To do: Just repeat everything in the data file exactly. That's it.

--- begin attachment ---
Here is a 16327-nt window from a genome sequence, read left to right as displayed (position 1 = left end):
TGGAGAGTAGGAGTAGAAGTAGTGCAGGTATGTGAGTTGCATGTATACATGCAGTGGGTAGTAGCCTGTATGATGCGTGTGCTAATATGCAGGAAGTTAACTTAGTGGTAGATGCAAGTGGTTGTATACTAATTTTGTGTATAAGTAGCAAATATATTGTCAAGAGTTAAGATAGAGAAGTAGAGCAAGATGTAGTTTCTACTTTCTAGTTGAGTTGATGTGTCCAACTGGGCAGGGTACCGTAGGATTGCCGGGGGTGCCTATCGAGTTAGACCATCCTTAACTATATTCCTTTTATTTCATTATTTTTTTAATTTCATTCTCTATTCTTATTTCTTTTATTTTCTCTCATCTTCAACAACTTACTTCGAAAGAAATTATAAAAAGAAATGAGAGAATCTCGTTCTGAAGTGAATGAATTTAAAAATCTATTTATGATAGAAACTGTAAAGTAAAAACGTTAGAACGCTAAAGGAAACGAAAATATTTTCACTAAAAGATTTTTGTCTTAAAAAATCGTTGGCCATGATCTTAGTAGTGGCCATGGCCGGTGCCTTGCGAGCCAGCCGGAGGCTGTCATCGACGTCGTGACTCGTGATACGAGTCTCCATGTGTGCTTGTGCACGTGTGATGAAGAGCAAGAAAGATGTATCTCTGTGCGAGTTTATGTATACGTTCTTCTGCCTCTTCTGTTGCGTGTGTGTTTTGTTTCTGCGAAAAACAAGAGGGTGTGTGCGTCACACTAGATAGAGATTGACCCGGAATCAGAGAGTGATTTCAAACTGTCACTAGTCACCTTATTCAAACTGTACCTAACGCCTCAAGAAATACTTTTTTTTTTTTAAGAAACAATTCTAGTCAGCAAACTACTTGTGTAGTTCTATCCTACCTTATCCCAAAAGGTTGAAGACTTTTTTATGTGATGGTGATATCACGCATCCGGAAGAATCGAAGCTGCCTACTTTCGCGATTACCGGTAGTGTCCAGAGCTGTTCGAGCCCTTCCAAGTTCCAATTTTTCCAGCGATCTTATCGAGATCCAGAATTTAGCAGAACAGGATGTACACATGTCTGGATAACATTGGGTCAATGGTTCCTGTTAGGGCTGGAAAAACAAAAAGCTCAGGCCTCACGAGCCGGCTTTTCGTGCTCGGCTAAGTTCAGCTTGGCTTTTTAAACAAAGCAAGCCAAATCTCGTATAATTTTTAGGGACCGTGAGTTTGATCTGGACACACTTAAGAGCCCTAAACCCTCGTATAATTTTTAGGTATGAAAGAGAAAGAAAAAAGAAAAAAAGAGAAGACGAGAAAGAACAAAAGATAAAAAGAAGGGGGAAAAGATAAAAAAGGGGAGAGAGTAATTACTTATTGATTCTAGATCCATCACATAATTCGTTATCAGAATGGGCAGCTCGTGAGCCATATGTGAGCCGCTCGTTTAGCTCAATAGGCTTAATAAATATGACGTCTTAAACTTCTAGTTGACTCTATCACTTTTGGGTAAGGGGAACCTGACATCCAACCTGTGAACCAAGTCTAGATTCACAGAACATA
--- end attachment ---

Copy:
Here is a 16327-nt window from a genome sequence, read left to right as displayed (position 1 = left end):
TGGAGAGTAGGAGTAGAAGTAGTGCAGGTATGTGAGTTGCATGTATACATGCAGTGGGTAGTAGCCTGTATGATGCGTGTGCTAATATGCAGGAAGTTAACTTAGTGGTAGATGCAAGTGGTTGTATACTAATTTTGTGTATAAGTAGCAAATATATTGTCAAGAGTTAAGATAGAGAAGTAGAGCAAGATGTAGTTTCTACTTTCTAGTTGAGTTGATGTGTCCAACTGGGCAGGGTACCGTAGGATTGCCGGGGGTGCCTATCGAGTTAGACCATCCTTAACTATATTCCTTTTATTTCATTATTTTTTTAATTTCATTCTCTATTCTTATTTCTTTTATTTTCTCTCATCTTCAACAACTTACTTCGAAAGAAATTATAAAAAGAAATGAGAGAATCTCGTTCTGAAGTGAATGAATTTAAAAATCTATTTATGATAGAAACTGTAAAGTAAAAACGTTAGAACGCTAAAGGAAACGAAAATATTTTCACTAAAAGATTTTTGTCTTAAAAAATCGTTGGCCATGATCTTAGTAGTGGCCATGGCCGGTGCCTTGCGAGCCAGCCGGAGGCTGTCATCGACGTCGTGACTCGTGATACGAGTCTCCATGTGTGCTTGTGCACGTGTGATGAAGAGCAAGAAAGATGTATCTCTGTGCGAGTTTATGTATACGTTCTTCTGCCTCTTCTGTTGCGTGTGTGTTTTGTTTCTGCGAAAAACAAGAGGGTGTGTGCGTCACACTAGATAGAGATTGACCCGGAATCAGAGAGTGATTTCAAACTGTCACTAGTCACCTTATTCAAACTGTACCTAACGCCTCAAGAAATACTTTTTTTTTTTTAAGAAACAATTCTAGTCAGCAAACTACTTGTGTAGTTCTATCCTACCTTATCCCAAAAGGTTGAAGACTTTTTTATGTGATGGTGATATCACGCATCCGGAAGAATCGAAGCTGCCTACTTTCGCGATTACCGGTAGTGTCCAGAGCTGTTCGAGCCCTTCCAAGTTCCAATTTTTCCAGCGATCTTATCGAGATCCAGAATTTAGCAGAACAGGATGTACACATGTCTGGATAACATTGGGTCAATGGTTCCTGTTAGGGCTGGAAAAACAAAAAGCTCAGGCCTCACGAGCCGGCTTTTCGTGCTCGGCTAAGTTCAGCTTGGCTTTTTAAACAAAGCAAGCCAAATCTCGTATAATTTTTAGGGACCGTGAGTTTGATCTGGACACACTTAAGAGCCCTAAACCCTCGTATAATTTTTAGGTATGAAAGAGAAAGAAAAAAGAAAAAAAGAGAAGACGAGAAAGAACAAAAGATAAAAAGAAGGGGGAAAAGATAAAAAAGGGGAGAGAGTAATTACTTATTGATTCTAGATCCATCACATAATTCGTTATCAGAATGGGCAGCTCGTGAGCCATATGTGAGCCGCTCGTTTAGCTCAATAGGCTTAATAAATATGACGTCTTAAACTTCTAGTTGACTCTATCACTTTTGGGTAAGGGGAACCTGACATCCAACCTGTGAACCAAGTCTAGATTCACAGAACATA